In this guide I assume you know the basics of Linux, VPNs, Networking, RouterOS, Certificates,... because explaining those things would go beyond the scope of this rather short guide.
I know, it's a lot to ask for. But you can easily find many tutorials and explanations of those things. Most of them explaining it better than I ever could.
The goal is to make a Site-to-Site VPN between a Mikrotik router and a Debian Machine without SNAT so all machines on the two sites can see the originating, un-nated IPs.
PC1 makes a request to
SRV2 will see
10.2.0.51 as source and send the response back to it. For this to work everyone in the line needs to have the correct routes set.
It doesn't matter if it's between a Mikrotik and a Debian machine or two Debian machines or whatever. Just make sure the server is not a Mikrotik device since their implementation of OpenVPN doesn't support CCD.
- Certificates and Keys for server+client set up / imported and ready
- OpenVPN installed on both machines
ip_forwardenabled on both machines
172.16.0.0/24 -> VPN Tunnel network
10.2.0.0/16 -> SITE A network
10.8.0.0/16 -> SITE B network
As you can see both our machines are directly on the internet with no router or firewall between them. This makes things a little easier for us.
I will not explain firewall rules or portforwardings or whatever in this guide since if everything is allowed to go anywhere it should work. We are not MASQUERADING anything here so we don't need a single
Setup your firewalls yourself.
Our Debian machine is going to be the OpenVPN server. Make sure
openvpn is installed and
ip_forward is enabled.
dev tun0 port 1194 proto udp user nobody group nogroup # mikrotik does not support other Ciphers like GCM cipher AES-256-CBC # change those paths ca /etc/openvpn/ssl/your-ca.crt cert /etc/openvpn/ssl/your-certificate.crt key /etc/openvpn/ssl/your-private-key.key dh /etc/openvpn/ssl/your-dh-params.pem # tunnel network / dhcp pool for clients # the server will pick the first IP for himself (172.16.0.1) server 172.16.0.0 255.255.255.0 # automatically add route, basically # ip route add 10.2.0.0/16 dev tun0 route 10.2.0.0 255.255.0.0 # push the route of Site-B to the client(s) so we don't have to set a static route ourself push "route 10.8.0.0 255.255.0.0" # persistant "dhcp"-leases ifconfig-pool-persist /var/log/openvpn/ipp.txt # important! explained later on client-config-dir /etc/openvpn/ccd # this is just for performance sndbuf 512000 rcvbuf 512000 push "sndbuf 512000" push "rcvbuf 512000" # higher number -> more log verb 3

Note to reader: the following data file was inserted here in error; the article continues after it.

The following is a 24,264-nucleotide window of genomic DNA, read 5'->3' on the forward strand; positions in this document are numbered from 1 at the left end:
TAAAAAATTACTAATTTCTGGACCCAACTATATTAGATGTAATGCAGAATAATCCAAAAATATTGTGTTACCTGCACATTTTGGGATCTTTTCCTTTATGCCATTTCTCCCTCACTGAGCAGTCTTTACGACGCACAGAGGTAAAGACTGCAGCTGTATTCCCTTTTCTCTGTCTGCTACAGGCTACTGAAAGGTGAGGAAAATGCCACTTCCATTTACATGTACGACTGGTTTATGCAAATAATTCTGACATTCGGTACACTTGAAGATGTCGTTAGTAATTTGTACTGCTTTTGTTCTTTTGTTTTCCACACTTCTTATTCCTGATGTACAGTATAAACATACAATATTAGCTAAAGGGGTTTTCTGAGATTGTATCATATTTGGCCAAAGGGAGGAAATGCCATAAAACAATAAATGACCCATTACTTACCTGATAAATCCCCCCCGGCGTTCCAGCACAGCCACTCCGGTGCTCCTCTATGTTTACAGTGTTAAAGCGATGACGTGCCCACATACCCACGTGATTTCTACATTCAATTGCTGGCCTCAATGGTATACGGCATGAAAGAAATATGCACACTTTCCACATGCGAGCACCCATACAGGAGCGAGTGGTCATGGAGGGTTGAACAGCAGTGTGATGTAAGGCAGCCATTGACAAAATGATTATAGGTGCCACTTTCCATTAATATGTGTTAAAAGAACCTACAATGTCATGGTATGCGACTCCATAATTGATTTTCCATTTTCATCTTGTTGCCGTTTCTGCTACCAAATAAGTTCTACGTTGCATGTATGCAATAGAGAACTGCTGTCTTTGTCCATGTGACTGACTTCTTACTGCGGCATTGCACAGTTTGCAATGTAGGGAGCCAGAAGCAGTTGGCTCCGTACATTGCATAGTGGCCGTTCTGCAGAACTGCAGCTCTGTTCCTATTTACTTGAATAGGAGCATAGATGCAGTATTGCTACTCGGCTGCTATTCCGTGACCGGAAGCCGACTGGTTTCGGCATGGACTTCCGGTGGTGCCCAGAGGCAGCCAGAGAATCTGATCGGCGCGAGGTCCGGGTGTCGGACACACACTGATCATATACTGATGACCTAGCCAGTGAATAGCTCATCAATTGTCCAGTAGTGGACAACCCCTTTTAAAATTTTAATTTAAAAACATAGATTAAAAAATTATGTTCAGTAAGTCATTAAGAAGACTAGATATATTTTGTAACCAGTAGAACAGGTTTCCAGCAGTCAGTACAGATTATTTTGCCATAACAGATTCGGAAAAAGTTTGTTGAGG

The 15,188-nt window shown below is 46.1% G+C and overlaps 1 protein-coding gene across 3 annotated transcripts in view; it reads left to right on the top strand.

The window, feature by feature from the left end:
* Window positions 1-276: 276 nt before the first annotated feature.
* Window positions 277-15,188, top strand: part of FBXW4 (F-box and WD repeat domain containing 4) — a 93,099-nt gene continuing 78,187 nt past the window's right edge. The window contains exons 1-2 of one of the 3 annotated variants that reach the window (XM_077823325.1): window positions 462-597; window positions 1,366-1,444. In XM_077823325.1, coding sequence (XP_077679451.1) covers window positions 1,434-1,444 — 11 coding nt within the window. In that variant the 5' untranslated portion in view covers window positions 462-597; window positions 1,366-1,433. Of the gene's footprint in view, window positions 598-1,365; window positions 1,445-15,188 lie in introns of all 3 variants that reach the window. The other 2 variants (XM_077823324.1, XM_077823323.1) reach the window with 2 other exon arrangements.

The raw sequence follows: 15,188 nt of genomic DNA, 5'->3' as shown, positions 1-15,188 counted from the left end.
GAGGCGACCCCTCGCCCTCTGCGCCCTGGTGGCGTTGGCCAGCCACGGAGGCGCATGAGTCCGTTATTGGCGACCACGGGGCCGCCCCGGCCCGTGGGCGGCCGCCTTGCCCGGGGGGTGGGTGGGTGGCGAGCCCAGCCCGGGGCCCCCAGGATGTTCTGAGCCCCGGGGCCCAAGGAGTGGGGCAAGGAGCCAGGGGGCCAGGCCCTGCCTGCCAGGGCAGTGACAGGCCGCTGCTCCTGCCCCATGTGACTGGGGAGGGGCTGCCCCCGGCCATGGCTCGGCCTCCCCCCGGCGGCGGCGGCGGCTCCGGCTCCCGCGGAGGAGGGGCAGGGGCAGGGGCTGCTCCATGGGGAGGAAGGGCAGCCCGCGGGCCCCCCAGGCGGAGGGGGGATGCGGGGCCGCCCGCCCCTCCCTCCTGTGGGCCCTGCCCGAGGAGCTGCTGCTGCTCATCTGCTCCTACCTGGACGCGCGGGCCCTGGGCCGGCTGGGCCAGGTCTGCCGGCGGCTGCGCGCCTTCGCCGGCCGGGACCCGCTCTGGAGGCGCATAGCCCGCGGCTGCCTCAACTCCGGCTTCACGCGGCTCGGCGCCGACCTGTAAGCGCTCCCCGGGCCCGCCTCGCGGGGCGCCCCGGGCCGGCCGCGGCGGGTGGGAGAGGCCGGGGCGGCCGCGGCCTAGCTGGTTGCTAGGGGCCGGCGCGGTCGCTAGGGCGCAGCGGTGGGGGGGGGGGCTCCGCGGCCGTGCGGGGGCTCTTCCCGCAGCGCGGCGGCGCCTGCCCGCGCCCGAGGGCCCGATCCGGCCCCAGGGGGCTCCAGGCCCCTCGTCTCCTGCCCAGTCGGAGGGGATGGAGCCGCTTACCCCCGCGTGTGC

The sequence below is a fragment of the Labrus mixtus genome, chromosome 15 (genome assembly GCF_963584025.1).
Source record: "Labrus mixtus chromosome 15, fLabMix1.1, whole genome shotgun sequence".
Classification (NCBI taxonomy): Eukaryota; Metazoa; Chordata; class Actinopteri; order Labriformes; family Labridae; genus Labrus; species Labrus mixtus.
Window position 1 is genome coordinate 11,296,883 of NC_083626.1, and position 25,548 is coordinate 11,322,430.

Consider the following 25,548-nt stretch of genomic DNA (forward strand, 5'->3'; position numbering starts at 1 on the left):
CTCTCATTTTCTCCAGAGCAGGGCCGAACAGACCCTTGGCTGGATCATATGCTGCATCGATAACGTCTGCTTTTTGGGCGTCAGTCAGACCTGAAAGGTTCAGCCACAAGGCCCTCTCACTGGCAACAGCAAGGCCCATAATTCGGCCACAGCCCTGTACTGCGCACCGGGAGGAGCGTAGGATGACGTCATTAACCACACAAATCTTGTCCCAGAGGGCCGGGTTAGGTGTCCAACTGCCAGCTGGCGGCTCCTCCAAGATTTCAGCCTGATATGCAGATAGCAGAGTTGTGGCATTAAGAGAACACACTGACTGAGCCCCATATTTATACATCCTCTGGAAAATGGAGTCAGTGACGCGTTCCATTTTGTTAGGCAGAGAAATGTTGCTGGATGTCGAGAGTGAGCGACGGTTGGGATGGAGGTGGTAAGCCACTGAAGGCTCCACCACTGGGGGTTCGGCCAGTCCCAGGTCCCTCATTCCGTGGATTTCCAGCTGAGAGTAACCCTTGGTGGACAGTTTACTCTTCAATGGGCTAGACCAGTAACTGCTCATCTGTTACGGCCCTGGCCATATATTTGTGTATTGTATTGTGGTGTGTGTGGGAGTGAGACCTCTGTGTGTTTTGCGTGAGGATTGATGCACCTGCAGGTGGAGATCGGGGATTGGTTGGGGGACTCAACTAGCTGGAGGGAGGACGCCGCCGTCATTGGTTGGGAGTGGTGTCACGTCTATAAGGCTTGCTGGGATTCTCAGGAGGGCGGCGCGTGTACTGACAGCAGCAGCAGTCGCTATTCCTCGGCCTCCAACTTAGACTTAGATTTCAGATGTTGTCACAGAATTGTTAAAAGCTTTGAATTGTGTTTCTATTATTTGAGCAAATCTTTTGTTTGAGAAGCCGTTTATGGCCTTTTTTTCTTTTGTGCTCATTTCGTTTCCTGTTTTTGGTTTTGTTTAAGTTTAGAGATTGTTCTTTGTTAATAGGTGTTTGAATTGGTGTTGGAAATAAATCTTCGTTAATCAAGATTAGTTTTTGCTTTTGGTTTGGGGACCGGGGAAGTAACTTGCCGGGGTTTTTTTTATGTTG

So, in order for the packets from Site-A to be handled by the OpenVPN server we need to somehow tell him those packets are OK and, more important, where to send the responses to.
This is where CCD comes into play. It basically Custom Configurations for clients but on the server.
create the folder
create the client config file
client-nameis the client certificates Common-Name.
In this file we need to add the Site-A subnet so the OpenVPN server knows this specific client is routing
10.2.0.0/16. Like so:
iroute 10.2.0.0 255.255.0.0
iroute the OpenVPN-Server will just throw the packets away and tell you
MULTI: bad source address from client \[xxx.xxx.xxx.xxx\], packet dropped
Starting the server
Starting the server from the shell (useful for troubleshooting)
openvpn --config /etc/openvpn/server.conf
Starting the server using systemd
systemctl start email@example.com
Let's say the client is a MikroTik Router and forget their OpenVPN implementation is a little weird for a moment.
Interfaces -> Add New -> OVPN Client
If you are not using username/password authentication on the ovpn-server you can just put in a random user-name because the field may not be empty.
And now, if everything was set up correctly you should see your MikroTik connecting successfully to your server.
Those sites explain the problem more detailed: